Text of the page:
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Dutch Elm Disease: Island’S Unique Status Work Acknowledged By Minister 29 September 2006

The Department is pleased to announce that 2006 has been another successful year in the battle to control Dutch elm. The Department’s Minister, Phil Gawne, is grateful for the work done in the field, both by officers of the Department and by the temporary surveyors employed during the summer and wishes to pass on his Department’s appreciation and thanks to all those landowners who have provided access to privately-owned land for surveying purposes.

The Island experienced a warm summer which gave rise to a total of 83 days when the temperature rose above 18oc; the temperature at which the bark beetle responsible for spreading the disease, becomes active. During this period of warm weather a total of just 16 mature trees became infected, along with 11 smaller saplings. These were all destroyed within 48 hours of detection as part of the Department’s integrated control strategy. The main control zone remains in the north of the Island.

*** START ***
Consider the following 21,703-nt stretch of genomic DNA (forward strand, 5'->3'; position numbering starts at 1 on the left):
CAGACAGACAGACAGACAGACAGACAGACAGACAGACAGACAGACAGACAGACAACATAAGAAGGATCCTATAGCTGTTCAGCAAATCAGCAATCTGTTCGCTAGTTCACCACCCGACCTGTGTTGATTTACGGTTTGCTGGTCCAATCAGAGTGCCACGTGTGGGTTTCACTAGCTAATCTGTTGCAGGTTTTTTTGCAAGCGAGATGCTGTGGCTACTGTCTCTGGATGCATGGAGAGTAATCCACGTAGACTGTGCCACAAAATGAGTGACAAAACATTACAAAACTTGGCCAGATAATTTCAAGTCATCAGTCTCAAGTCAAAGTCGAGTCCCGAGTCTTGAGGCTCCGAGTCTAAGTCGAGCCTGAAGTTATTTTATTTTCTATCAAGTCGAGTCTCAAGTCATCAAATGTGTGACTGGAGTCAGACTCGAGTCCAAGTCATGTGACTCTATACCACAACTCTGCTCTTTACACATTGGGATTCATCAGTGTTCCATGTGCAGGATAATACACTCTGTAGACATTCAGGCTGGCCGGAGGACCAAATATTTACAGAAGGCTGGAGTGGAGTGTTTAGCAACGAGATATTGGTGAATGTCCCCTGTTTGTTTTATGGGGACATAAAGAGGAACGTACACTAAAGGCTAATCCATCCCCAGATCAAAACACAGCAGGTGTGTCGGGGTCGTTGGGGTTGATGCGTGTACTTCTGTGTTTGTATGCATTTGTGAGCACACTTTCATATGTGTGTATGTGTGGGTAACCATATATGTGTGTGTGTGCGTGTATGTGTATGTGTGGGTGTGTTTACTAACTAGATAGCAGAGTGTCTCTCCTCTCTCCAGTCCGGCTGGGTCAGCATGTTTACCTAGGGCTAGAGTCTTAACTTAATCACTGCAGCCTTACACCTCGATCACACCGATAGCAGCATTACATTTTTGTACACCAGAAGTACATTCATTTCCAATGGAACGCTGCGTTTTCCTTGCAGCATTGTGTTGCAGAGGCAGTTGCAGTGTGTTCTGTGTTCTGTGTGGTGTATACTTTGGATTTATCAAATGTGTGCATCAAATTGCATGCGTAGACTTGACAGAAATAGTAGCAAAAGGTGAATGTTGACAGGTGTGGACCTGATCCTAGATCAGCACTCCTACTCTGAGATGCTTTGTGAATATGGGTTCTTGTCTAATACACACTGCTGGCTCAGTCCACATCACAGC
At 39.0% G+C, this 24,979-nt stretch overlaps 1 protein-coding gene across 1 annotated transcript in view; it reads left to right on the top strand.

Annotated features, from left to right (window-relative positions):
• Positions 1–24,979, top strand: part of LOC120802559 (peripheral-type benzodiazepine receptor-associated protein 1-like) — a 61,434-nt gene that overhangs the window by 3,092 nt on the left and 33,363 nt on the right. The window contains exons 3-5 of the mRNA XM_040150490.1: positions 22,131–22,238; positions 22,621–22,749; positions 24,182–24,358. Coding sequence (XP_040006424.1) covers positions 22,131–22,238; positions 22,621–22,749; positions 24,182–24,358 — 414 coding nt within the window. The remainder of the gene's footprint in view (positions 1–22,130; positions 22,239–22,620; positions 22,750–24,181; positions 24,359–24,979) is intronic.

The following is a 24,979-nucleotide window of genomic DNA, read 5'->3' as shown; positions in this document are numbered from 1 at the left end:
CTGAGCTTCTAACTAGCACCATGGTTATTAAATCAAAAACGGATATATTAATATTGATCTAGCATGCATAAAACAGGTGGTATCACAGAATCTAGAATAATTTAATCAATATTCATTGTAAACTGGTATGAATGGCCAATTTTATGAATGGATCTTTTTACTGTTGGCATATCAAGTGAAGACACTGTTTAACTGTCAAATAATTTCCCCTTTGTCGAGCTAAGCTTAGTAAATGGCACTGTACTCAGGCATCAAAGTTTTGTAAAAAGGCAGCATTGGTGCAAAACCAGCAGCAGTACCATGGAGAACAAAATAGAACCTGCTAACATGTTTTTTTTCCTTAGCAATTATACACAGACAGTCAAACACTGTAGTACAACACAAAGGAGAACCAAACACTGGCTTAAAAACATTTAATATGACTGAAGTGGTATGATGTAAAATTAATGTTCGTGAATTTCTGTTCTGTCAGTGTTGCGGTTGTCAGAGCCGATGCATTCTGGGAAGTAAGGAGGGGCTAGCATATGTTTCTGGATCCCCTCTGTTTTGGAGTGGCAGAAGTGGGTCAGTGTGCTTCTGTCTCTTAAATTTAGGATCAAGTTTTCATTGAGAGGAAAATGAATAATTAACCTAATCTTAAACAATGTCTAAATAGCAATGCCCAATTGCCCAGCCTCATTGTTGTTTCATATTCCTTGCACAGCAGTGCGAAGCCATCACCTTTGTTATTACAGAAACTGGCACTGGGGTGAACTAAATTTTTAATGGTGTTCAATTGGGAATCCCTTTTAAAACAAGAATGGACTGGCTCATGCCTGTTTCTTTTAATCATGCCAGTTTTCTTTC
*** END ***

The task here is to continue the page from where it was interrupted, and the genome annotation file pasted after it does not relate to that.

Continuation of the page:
The U.K. research experts in this field have informed the Department that the Island is unique in Western Europe for its elm population, Dutch elm disease having devastated elm populations elsewhere. It appears that the waters around the Island have provided a valuable buffer against the spread of the disease in that one of the species of bark beetle which has been responsible for the rapid spread of the disease elsewhere, is absent from the Island. The Department carries out scientific tests each summer to ensure that remains the case.

Anybody working with elm should be aware that there are Regulations controlling the importation of timber with bark attached and that movement of elm within the Island is controlled by licence (obtainable from the Forestry, Amenity & Lands Division of the Department).

Anybody who has witnessed the impact that elm disease has had on the English countryside will be fully aware of the level of risk which the Island faces. Control measures introduced at the onset of the disease here in 1992 have proved to be effective this far.

For further information, please contact Mr. R.G. Pollard, Chief Forestry Officer on 801263.

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